“The mediocre teacher tells. The good teacher explains. The superior teacher demonstrates. The great teacher inspires.” –William Arthur Ward

Philosophies for Best Practices in Reading

  • Like most educators, we believe that reading and writing are intrinsically linked- two sides of a coin. The best reading practices, then, will involve a certain amount of writing just as writing requires reading in all genres. Naturally, one goal of reading is for students to become lifelong readers, to enjoy the act of reading beginning at a young age and extending through adulthood. However, for this to occur, children must feel successful, must be rewarded with understanding what lies between the bright, shiny covers of a new book, and-as we all know-therein lies the problem.
  • Quite simply, the question is how do teachers take any piece of literature-fiction or nonfiction-and give student readers the tools to be able to say, "I liked that book," and excitedly tell parents, friends, anyone who will listen what happened, what was so mysterious, magical, funny, or any number of emotions that a good read should conjure up.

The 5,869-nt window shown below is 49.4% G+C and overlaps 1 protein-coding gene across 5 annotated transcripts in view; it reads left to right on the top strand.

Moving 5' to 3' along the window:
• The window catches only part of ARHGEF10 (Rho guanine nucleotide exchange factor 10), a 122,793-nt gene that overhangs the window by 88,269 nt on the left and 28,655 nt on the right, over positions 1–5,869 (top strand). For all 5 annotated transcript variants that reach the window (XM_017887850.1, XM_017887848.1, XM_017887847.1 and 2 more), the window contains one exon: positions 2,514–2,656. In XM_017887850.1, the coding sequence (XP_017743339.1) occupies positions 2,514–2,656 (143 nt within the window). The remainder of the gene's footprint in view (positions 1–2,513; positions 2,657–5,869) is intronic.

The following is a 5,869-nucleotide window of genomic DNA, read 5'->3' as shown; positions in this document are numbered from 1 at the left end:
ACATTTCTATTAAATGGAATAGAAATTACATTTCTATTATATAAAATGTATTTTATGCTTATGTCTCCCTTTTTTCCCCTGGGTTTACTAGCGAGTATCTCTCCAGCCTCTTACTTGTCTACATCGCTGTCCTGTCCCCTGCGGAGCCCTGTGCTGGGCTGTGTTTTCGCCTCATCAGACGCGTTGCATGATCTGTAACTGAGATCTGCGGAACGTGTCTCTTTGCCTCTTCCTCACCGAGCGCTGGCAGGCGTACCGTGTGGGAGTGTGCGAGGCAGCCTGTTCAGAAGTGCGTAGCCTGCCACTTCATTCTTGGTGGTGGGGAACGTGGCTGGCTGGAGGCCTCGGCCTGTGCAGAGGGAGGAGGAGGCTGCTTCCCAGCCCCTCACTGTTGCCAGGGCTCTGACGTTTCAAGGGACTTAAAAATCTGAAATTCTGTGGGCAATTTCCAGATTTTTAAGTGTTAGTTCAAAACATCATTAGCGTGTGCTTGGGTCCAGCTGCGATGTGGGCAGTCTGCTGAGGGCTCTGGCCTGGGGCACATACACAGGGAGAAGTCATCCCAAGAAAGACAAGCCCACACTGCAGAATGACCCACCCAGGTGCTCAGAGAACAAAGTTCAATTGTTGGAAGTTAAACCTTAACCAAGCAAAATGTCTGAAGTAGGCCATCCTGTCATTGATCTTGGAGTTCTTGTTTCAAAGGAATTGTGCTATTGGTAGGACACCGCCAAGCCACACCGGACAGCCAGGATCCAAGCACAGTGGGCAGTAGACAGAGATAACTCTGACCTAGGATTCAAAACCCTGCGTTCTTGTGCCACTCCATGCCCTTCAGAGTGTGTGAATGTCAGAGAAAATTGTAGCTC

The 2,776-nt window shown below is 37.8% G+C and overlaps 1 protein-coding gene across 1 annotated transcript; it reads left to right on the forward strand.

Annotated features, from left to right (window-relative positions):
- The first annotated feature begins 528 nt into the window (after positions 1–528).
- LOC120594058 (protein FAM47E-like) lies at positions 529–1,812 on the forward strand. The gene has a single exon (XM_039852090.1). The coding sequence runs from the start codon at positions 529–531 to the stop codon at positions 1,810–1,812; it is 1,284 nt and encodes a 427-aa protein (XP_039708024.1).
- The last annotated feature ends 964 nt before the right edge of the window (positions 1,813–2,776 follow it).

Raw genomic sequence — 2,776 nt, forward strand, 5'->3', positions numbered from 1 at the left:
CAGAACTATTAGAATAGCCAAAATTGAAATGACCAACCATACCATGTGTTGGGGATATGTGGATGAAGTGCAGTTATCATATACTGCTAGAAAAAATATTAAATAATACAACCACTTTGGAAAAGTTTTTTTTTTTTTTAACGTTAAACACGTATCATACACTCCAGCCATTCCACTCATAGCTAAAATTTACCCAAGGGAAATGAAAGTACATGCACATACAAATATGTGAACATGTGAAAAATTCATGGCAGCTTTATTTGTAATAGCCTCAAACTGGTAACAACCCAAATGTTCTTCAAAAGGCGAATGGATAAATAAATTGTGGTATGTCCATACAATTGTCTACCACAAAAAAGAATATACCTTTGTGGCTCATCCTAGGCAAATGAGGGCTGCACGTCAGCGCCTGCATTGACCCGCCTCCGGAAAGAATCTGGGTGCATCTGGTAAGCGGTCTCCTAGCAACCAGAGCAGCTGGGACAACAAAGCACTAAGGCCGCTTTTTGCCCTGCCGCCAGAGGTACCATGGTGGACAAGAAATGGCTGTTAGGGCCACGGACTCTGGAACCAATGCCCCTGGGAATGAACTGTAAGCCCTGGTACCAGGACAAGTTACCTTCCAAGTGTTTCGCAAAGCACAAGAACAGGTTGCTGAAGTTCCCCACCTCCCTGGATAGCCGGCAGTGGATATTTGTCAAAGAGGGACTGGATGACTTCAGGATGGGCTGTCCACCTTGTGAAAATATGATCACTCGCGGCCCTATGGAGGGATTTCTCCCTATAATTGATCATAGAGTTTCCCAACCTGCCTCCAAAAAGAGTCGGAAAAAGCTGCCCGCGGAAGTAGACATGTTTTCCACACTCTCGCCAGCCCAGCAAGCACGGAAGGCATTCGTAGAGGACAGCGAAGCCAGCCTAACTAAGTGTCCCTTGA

• All the state/ district/ school/ classroom goals will be meaningless unless we keep in mind the very essence of any subject, which is that a connection has to be made between the student and work itself. It is naive to believe that anyone will identify with every aspect- or even most aspects- of what is being read. What is within the confines of reality, though, is that almost everyone can find something to hold up to the light, examine this way and that, and conclude that indeed "this is me.: If this moment of awareness can happen just once, it is not a stretch of the imagination to expect the same epiphany again and again and yet again.

  • With this personal link in mind, every teacher at any grade should first determine how a student feels about reading before lesson plans are made, worksheets are given, and kids are once again turned off, unwilling to play the game. Of course, all sorts of standardized tests can be given-and should be administered at some point - but the essential element that is missing most often is the articulation of the student in terms of what reading means to that one younger learner.
  • Teacher-student discussions, several Quick Writes, even student-to-student guided, recorded "interviews" can give a teacher a sense of where a particular class is on the scale of personal connection to the written word. In the sessions, teacher will be able to ascertain what types of literature students like and what types turn them off, what their experiences have been, what stumbling blocks they face, and what makes them feel confident or embarrassed or even angry as they read. When teachers are armed with this information, the real learning process can begin.